The militant shop floor : radical industrial action in the United Kingdom, 1969-1977
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The Ulster Workers Council (UWC) in 1974 was a powerful demonstration of militant trade unionism and the ability of trade unionists to deliver significant changes to government policy. The UWC should not be considered a Loyalist paramilitary action but instead an instance of militant trade union activism. During the 1970s, many trade unionist campaigns across the United Kingdom were driven by a desire to overturn government policy. These campaigns were not exclusively concerned about industrial concerns like wages and pensions and instead wanted to harness public opinion to overturn government policy. Organisation like the National Union of Mineworkers (NUM) and the Upper Clyde Shipbuilder (UCS) established tactics that that incorporated dissatisfaction with current societal conditions within a framework of trade unionism. This was paired with an acceptable level of protest. Staying within the boundaries of appropriate activism was vital to maintain public support. Equally the UWC understood that while the conditions of Northern Ireland pushed the boundaries of protest further than in Great Britain, it was still important to remain disciplined. This study will highlight how these similarities between the NUM and UCS proliferated across the Irish Sea to the UWC strike of 1974. The trade unionist backgrounds of the UWC should not be considered merely a footnote but rather the foundation of its success. The UWC’s ability to remove the Sunningdale Agreement with a general strike is one of the biggest achievements of trade unionists during the post-war era. It was not a radical action exclusive to Northern Ireland but instead part of wider increase in shopfloor militancy. This study will illustrate how solidarity can be cultivated beyond the shopfloor and how trade unionists pushed the boundaries of what was considered industrial action.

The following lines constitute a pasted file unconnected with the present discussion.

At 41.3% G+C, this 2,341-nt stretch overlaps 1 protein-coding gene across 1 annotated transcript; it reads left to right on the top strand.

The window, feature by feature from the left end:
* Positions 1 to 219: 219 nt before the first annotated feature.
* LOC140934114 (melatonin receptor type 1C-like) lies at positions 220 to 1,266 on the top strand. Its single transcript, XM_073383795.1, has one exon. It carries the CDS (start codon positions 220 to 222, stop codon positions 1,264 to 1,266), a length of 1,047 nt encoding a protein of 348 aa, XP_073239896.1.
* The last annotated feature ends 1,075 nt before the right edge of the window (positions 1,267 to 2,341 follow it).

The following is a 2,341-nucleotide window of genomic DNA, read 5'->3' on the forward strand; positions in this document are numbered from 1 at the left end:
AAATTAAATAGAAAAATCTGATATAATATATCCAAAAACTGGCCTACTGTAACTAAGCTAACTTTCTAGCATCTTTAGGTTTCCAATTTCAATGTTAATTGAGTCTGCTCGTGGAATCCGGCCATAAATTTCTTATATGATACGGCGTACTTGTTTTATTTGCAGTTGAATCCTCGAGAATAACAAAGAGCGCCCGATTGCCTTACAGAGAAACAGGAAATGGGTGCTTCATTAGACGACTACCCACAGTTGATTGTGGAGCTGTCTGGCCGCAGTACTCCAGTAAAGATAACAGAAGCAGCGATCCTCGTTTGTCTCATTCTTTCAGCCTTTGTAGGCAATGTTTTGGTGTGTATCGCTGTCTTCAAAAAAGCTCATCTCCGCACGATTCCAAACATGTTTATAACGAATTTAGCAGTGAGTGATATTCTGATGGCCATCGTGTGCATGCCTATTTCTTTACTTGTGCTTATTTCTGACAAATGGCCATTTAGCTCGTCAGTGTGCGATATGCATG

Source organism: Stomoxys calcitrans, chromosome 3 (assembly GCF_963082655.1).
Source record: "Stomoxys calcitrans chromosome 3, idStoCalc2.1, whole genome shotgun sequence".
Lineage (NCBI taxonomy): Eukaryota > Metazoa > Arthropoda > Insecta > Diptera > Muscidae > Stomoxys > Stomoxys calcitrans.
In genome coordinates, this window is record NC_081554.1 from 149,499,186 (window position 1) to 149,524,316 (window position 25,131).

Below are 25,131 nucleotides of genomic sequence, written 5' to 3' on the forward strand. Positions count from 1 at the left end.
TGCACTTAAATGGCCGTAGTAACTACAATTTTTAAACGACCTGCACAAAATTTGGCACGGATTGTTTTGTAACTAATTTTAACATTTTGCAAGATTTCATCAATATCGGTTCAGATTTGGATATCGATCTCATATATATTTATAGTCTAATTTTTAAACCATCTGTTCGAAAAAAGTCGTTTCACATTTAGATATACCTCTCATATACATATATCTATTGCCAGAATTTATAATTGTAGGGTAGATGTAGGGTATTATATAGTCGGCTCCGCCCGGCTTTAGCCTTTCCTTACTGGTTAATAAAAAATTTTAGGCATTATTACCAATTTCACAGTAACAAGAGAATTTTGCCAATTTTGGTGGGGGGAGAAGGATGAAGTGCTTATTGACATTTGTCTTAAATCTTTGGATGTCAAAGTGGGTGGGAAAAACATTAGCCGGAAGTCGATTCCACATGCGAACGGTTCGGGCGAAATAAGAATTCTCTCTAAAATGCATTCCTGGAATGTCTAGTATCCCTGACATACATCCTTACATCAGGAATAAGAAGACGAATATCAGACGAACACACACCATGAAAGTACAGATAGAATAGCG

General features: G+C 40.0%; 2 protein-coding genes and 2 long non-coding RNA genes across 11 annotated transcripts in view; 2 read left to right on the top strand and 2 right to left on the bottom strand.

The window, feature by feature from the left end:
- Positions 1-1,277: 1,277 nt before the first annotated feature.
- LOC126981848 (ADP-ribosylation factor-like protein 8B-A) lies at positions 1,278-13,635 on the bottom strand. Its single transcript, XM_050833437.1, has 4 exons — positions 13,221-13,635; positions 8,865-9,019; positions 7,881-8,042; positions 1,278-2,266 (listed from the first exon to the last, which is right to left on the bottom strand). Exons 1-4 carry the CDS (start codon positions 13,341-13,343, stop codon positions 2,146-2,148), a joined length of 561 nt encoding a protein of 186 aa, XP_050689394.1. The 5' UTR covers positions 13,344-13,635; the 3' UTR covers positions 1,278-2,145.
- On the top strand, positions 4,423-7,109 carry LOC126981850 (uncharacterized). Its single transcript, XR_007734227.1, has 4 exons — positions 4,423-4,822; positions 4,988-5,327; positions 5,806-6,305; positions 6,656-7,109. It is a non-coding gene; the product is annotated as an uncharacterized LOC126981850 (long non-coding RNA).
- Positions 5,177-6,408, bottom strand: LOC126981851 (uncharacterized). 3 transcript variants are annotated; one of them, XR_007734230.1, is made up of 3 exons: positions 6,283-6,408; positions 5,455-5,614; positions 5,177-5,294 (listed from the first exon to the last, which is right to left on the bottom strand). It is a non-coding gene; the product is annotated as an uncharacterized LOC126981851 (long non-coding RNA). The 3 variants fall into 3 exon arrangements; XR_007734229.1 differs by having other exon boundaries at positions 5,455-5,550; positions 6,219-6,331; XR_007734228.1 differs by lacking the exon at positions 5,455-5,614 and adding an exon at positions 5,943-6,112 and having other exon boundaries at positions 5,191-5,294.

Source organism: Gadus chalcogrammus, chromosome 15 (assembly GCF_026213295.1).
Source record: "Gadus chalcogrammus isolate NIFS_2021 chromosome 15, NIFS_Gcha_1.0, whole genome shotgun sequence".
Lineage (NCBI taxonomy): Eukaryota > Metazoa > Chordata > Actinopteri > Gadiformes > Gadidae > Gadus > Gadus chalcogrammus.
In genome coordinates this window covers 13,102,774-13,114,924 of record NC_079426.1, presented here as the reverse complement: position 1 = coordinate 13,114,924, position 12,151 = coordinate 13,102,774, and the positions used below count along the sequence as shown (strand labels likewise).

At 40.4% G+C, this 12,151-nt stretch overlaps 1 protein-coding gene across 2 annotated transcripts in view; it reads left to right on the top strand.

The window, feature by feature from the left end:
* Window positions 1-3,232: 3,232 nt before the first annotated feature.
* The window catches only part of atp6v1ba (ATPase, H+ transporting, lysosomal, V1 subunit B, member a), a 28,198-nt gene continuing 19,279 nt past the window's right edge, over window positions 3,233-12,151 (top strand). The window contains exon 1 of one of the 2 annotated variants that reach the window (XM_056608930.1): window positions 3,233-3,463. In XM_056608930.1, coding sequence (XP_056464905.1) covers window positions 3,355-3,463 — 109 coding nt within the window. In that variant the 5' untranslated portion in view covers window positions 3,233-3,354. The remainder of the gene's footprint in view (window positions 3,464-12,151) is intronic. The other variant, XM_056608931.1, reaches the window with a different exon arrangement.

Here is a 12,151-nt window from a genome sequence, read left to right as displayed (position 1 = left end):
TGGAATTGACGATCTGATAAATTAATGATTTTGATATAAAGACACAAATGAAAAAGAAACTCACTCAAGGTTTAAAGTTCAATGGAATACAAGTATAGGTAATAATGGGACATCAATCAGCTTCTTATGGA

Thesis, PhD Doctor of Philosophy
Embargo Date: 2026-10-26
Embargo Reason: Thesis restricted in accordance with University regulations. Restricted until 26th October 2026
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